Japan consortium to explore ammonia imports to Osaka

Kobe Steel: power generation, potentially steel-making?

A consortium of key Japanese ammonia energy stakeholders will explore a hydrogen & ammonia supply chain based in Osaka, Japan.
Click to learn more. A consortium of key Japanese ammonia energy stakeholders will explore a hydrogen & ammonia supply chain based in Osaka, Japan.

Mitsui & Co., Mitsui Chemicals, IHI Corporation and the Kansai Electric Power Company will explore the feasibility of establishing a hydrogen and ammonia supply chain based in Osaka. The four organisations will study the development of import facilities for receiving, storing, and supplying ammonia to industrial sites around the city, and potentially the wider Kansai and Setouchi regions. Together, the four partners represent an interesting cross-section of ammonia energy stakeholders in Japan: Mitsui & Co. (currently Japan’s biggest importer of ammonia), Mitsui Chemicals (chemicals manufacturing near Osaka), IHI (aims to build full ammonia value chains based on its technologies), and Kansai Electric Power (keen interest in ammonia fuel imports for power generation).

In the announcement, Mitsui & Co. indicates that discussions have already begun with a key offtaker – Kobe Steel. In May 2021, Kobe Steel announced it was seeking to co-fire ammonia at its coal-fired Kobe Power Plant near Osaka as part of a long-term decarbonisation plan for electricity generation (via a subsidiary, Kobe Steel is also one of Japan’s largest wholesale electricity suppliers). Electricity generated at the 1.4 GW plant is currently supplied to Kansai Electric Power.

The new announcement also mentions the use of cracking infrastructure to generate hydrogen once the imports have reached Japan. Hydrogen feedstock would have many applications in the Osaka area, including the potential for hydrogen-based steel production. There is a cluster of steel plants around Osaka, including two Kobe Steel-owned facilities that utilise blast furnace technology – ideal candidates for conversion to operate via direct hydrogen reduction.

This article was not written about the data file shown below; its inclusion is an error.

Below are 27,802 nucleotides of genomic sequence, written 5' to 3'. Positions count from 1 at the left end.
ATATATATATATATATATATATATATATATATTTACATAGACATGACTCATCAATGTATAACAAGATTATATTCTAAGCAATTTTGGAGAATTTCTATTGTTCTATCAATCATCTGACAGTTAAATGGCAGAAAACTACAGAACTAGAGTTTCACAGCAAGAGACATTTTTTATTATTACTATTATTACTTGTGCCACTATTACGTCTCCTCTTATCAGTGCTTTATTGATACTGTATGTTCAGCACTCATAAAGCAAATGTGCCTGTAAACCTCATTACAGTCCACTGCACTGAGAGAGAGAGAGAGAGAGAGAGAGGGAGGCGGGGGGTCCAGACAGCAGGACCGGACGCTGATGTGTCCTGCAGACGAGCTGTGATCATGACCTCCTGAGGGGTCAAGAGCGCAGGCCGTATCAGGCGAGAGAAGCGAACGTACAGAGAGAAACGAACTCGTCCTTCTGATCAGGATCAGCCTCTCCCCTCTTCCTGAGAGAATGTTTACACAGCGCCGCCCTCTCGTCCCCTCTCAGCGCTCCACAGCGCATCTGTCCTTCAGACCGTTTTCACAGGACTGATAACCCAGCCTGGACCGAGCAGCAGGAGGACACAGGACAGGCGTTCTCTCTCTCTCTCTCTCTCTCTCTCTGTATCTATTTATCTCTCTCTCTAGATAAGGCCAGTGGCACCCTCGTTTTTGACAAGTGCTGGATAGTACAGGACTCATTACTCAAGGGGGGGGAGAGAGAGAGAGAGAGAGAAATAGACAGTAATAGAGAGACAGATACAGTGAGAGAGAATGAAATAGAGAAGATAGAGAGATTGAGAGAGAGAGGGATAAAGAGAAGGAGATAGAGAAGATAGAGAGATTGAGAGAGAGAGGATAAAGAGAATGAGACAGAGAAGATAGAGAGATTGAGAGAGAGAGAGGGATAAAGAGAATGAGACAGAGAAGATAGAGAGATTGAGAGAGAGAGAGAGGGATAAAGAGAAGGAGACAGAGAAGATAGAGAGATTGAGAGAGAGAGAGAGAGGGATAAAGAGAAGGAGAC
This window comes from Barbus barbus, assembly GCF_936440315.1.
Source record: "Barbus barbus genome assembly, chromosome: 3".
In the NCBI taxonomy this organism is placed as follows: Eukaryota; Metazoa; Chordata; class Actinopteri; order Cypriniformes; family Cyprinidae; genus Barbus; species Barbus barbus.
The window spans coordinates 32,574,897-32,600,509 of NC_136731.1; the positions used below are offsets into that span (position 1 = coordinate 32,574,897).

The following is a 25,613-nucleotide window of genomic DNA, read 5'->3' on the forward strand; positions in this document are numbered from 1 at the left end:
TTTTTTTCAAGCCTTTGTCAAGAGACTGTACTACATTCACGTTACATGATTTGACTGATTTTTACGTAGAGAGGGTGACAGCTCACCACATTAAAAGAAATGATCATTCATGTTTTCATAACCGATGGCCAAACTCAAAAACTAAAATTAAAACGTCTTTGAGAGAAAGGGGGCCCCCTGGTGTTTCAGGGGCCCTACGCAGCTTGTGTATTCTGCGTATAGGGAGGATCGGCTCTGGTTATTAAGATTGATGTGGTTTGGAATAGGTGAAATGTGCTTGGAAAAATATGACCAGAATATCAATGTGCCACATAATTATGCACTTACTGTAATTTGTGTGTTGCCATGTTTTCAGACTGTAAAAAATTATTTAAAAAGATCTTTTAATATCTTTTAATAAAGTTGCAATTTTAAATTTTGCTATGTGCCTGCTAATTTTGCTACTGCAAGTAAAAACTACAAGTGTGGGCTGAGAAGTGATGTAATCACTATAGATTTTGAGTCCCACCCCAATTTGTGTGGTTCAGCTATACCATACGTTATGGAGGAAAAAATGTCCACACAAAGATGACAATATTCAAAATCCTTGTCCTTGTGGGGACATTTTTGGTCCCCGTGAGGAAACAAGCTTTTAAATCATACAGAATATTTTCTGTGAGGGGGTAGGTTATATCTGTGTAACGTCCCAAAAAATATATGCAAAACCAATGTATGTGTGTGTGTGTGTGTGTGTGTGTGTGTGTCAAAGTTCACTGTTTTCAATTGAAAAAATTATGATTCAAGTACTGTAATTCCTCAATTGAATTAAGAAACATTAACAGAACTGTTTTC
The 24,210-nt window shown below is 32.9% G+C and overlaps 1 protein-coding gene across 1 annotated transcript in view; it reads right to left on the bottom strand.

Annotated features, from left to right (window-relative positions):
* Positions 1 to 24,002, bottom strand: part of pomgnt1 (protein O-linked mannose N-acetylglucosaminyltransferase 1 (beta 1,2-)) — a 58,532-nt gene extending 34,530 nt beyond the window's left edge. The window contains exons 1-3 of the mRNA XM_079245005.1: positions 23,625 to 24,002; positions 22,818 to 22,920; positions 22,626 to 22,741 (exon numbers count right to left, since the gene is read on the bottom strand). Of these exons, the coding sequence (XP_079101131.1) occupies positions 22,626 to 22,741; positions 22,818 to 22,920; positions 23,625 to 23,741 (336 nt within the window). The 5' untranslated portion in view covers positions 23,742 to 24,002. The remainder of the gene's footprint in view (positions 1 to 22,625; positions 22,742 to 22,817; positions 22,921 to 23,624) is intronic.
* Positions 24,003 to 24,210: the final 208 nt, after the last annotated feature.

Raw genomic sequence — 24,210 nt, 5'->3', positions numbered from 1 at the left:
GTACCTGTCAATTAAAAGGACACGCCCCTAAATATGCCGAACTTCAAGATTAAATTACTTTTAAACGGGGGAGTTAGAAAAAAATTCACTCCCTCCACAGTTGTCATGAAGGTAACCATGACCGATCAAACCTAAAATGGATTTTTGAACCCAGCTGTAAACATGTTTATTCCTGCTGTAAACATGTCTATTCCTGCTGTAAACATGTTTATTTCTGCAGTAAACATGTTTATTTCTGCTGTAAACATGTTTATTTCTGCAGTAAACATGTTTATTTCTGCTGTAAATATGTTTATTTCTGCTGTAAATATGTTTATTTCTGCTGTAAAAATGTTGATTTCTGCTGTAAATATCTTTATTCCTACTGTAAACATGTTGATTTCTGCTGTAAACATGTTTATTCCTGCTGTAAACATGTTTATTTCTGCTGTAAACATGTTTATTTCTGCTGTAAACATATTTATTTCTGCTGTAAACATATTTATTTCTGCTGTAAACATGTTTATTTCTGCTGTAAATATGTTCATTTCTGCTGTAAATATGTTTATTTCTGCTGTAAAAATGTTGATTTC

LOTTE & Air Liquide: imports to South Korea

In South Korea, LOTTE Chemical & Air Liquide will expand their domestic hydrogen business. In a new agreement, the pair announced they will cooperate to develop capacity for “ammonia decomposition”, liquefied hydrogen handling and hydrogen shipping, based in the key import location of Yeosu on Korea’s southern coast. The announcement indicates that hydrogen produced from cracking ammonia imports will be primarily used for power generation and mobility fuel. However, steel-making represents another viable offtake option for cracked ammonia imports, as Yeosu is also home to one of POSCO’s two steelworks in Korea: Pohang Iron & Steel Gwangyang. POSCO has already demonstrated its intent to establish ammonia mega-projects around the world (including Oman), creating a steady supply of ammonia imports to South Korea, which will be cracked on arrival and used in steel-making.

Expanding cooperation between the two companies that possess various strengths is expected to promote the hydrogen/ammonia economy and contribute to carbon neutrality. LOTTE Chemical will maximize its core capacities in production, distribution, utilization, technological development, etc. possessed by the company for the successful landing of the hydrogen ecosystem, and further strengthen its global network.

LOTTE Chemical Hydrogen Business Group CEO Hwang Jin Koo in his organisation’s official press release, 8 Aug 2023

thyssenkrupp: direct reduction technology to be deployed in Germany

Ammonia technology provider thyssenkrupp is also active in this space, with an ongoing project to convert the Duisburg steel works to operate on direct ore reduction via hydrogen feedstock. The combination of ammonia cracking and steel-making is an emerging nexus, and one that will be explored at our upcoming annual conference in Atlanta, USA. Join thyssenkrupp Uhde’s Hady Abdulhady in the first session of our technology track – Value propositions for NH3 in novel sectors – to learn more about the role of ammonia energy in steel making.

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